Take the “Ultimate History Quiz” by the History Channel

The History Channel has the “Ultimate History Quiz

Play the Ultimate History Quiz from History.com, featuring thousands of questions about American and global history trivia. Challenge your friends, and see how you stack up to the competition.

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3 thoughts on “Take the “Ultimate History Quiz” by the History Channel

  1. Jim Wheeler

    I surely approve of reading history, but you and I don’t seem to have a lot of company, based on the lack of comments to your post here. Hope it isn’t indicative of a lack of interest in the subject.

    As chance would have it I see in this morning’s paper an AP article that says,

    “U.S. students apparently don’t know much about American history.
    “Just 13 percent of high school seniors who took the 2010 National Assessment of Educational Progress, called the Nation’s Report Card, showed a solid grasp of the subject.”

    Later in the article it says,

    “Education experts say a heavy focus on reading and math under the federal No Child Left Behind law in the last decade has led to lagging performance in other subjects such as history and science.”

    This agrees with my opinions on the subject, which include that the business of education should have elements of competition (among teachers and schools alike) and that government should get out of the business. But, I’m not really sure how that would work. Any thoughts, Jennifer?

    Reply
    1. Jennifer Lockett Post author

      Yes I saw that story – it was reported on about three or four different news sources. Sadly, not surprising. With all of the budget cuts in education, if given the choice the bare minimum is reading, writing, and arithmetic. History is, sadly, often viewed as a ‘luxury’ subject – one that doesn’t give students ‘real’ skills. However, I strongly believe that students of history have better analysis and critical thinking skills than others.
      In terms of government getting out of education… I don’t know, honestly. And I’m not sure if competition is the answer. Charter schools are, in my opinion, an epic fail about to happen. My friends and colleagues that work for them scrape by with very little money and are expected to pull 16 hour days. One, for example, has to be on campus at 7am, stay until 5pm and be available for parent/student phone calls until 9pm. His salary is about $30,000 a year (and he has a graduate degree). The school encourages turn over because it’s cheaper to replace teachers than keep them more than five years. On top of that, the students are really not achieving significantly more. On top of that, the charter schools romote the notion that students parents’ are paying for a service – that service being their child’s grade. Heck, when I taught at a community college, I had kids who never showed up and had a 15% average, and they literally told me that they were ‘paying my salary’ so I should give them an A (that didn’t happen at the four year schools).
      I think that we as a country need a significant, fundamental shift in our attitude about school, education, and teachers. I think that we need to recruit the creme of the crop, not the bottom of the barrel (which is what we currently do – who wants to make $32,000/year and get abused and unappreciated?). We have a mantra “Those who cannot do, teach.” Anyhow, I’m meandering. It’s a complex issue and I’m not sure what the solution is. The reality, however, is that what we’re doing now isn’t working.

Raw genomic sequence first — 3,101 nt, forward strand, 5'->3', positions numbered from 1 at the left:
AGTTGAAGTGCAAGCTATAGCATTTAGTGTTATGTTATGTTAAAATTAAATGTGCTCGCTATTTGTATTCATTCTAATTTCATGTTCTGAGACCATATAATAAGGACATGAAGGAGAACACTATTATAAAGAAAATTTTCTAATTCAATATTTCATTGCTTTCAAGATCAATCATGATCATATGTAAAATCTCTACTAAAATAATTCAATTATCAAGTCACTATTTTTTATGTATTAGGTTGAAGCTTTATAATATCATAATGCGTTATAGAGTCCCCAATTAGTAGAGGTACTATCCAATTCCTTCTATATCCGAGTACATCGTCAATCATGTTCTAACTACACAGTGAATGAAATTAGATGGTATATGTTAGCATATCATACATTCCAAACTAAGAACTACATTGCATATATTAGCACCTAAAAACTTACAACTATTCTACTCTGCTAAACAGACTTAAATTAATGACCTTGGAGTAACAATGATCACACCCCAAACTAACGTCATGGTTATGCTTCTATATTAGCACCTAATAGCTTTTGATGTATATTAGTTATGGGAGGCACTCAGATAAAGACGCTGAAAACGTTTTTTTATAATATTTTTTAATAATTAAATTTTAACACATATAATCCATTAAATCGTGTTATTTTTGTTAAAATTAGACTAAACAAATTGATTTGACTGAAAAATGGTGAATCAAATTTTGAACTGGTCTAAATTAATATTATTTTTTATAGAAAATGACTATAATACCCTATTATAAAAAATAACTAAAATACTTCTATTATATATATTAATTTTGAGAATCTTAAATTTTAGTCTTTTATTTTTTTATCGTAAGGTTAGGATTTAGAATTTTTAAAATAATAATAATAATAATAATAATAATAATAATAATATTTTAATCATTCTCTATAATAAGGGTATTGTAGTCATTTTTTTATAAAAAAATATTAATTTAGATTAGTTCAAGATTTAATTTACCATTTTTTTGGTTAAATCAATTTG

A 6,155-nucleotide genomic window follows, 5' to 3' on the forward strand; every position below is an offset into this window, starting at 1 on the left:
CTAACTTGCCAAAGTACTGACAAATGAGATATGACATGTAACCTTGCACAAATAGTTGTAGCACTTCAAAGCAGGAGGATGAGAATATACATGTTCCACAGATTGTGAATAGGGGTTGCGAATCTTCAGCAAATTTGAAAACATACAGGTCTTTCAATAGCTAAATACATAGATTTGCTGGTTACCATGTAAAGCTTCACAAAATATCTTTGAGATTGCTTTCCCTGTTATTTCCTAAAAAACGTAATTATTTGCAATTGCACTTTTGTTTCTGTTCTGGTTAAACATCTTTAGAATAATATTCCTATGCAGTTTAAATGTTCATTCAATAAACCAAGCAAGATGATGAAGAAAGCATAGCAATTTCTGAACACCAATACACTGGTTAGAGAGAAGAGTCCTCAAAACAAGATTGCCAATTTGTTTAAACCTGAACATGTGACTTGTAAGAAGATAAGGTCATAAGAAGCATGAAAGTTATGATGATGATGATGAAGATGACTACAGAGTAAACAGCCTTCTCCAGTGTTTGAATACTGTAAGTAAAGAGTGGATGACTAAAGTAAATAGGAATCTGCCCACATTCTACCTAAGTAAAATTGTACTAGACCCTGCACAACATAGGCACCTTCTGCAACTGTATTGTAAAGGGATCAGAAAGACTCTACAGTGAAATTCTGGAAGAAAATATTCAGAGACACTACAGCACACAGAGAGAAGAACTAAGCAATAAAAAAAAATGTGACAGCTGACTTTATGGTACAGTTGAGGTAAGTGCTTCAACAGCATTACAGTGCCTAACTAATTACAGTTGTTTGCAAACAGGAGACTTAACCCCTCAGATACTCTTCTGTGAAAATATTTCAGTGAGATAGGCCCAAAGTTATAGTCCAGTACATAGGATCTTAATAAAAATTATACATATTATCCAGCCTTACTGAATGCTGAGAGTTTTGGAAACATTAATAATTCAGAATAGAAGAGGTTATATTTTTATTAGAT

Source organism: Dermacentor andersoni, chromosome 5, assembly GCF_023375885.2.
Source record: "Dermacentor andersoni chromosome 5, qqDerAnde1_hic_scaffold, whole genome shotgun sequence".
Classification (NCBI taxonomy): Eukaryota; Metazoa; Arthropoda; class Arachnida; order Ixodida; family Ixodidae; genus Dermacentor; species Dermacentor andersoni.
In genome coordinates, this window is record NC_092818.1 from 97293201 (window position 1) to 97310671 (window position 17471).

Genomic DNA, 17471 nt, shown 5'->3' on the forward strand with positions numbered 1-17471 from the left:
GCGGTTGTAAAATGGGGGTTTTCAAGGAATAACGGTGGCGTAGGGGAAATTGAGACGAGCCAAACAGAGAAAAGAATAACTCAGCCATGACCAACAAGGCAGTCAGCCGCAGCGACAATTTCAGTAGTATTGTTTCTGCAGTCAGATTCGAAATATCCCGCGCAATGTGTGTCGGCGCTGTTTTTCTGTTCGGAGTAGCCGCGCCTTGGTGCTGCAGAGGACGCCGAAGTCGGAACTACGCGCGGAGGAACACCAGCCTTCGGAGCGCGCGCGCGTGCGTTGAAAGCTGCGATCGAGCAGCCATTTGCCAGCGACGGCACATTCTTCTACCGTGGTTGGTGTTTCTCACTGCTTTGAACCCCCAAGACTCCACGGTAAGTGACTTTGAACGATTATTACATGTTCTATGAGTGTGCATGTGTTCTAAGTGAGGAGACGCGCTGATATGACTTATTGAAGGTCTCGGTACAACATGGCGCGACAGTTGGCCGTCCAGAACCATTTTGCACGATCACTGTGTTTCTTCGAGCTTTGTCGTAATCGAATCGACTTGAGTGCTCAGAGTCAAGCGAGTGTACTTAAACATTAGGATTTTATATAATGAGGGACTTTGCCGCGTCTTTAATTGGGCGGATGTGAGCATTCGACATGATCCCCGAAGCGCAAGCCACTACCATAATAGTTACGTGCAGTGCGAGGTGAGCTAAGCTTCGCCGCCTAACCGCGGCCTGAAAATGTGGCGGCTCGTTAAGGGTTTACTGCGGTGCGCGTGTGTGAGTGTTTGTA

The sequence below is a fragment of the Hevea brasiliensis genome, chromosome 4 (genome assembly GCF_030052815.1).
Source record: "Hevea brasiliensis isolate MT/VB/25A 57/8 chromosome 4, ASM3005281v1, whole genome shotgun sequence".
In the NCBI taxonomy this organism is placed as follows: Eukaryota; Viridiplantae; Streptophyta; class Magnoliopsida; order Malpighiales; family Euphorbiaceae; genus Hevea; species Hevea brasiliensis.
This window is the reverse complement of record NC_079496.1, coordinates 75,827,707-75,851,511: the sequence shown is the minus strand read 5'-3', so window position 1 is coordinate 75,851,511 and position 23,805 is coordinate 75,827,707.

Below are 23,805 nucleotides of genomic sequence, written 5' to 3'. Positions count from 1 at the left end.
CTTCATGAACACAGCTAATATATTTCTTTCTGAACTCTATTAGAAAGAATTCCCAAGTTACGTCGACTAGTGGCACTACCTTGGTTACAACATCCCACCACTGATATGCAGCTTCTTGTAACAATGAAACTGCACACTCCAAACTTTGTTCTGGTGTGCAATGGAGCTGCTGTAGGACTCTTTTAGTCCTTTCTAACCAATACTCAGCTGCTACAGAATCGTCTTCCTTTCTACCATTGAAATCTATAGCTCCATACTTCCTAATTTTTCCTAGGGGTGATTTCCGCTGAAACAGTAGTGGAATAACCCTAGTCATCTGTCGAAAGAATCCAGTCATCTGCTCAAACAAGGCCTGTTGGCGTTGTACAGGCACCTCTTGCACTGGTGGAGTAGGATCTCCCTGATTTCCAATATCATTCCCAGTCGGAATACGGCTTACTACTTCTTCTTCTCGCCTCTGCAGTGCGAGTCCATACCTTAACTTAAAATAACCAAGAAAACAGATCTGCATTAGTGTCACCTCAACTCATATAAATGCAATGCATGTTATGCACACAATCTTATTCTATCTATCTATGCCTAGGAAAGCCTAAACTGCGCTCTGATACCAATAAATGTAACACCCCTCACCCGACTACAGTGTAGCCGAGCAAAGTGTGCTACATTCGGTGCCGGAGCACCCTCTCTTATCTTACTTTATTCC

Reply
  2. ansonburlingame

    Jennifer,

    Jim Wheeler gave me the link to your blog. I hope you don’t mind my commenting herein.

    By and large, in my experience, students refuse to read. Some can’t even read at all and many cannot read at “grade level”. They want an A grade but are unwilling or unable to work for such a grade. And for whatever reasons teachers, many teachers, let them get away with it.

    Same with math. Students will not or cannot simply do the arithmetic but expect an A in algebra, geometry or trig, much less calculus.

    NO ONE that is a poor reader can succeed in a good history course. NO ONE that cannot do simple arithmetic can succeed in higher levels of math. But when younger students fail to perform at the basic levels they are promoted to the next grade simply to pass the problem along higher up the chain of education.

    That Jennifer is NOT a money problem. You could pay teachers $100,000 per year or higher and we would still have those problems of passing failures or marginal performers. That is NOT a standardized testing problem it is a simple lack of knowledge on the part of those taking the tests. The standardized tests simply highlight the problem as the “messenger” and professional educators try to shot the “messenger”.

    Give just the SAT test in English and Math to all of your fellow teachers and see how they stack up today on such tests, tests that their own students have great difficulty making high grades and being able to get into good schools.

    How can a 500 SAT teacher instruct kids aspiring to make 700 SAT? And how can a 500 SAT teacher make a “hoodlum” learn to learn and work to do so? For that matter how can a 700 SAT teacher make a “hoodlum” seek to achive at least a 500 SAT. The “hoodlum” would simply refuse to take the test or make a mockery of doing so would he/she not?

    And finally, in my experience our public education classrooms at the high school and middle school level have at least a 50% population of “hoodlums”, rich, poor and in between.

    Throw all the money in the world into such a classroom and standards will still fail to be achieved, at least meaningful standards.

    Anson Burlingame

    Reply

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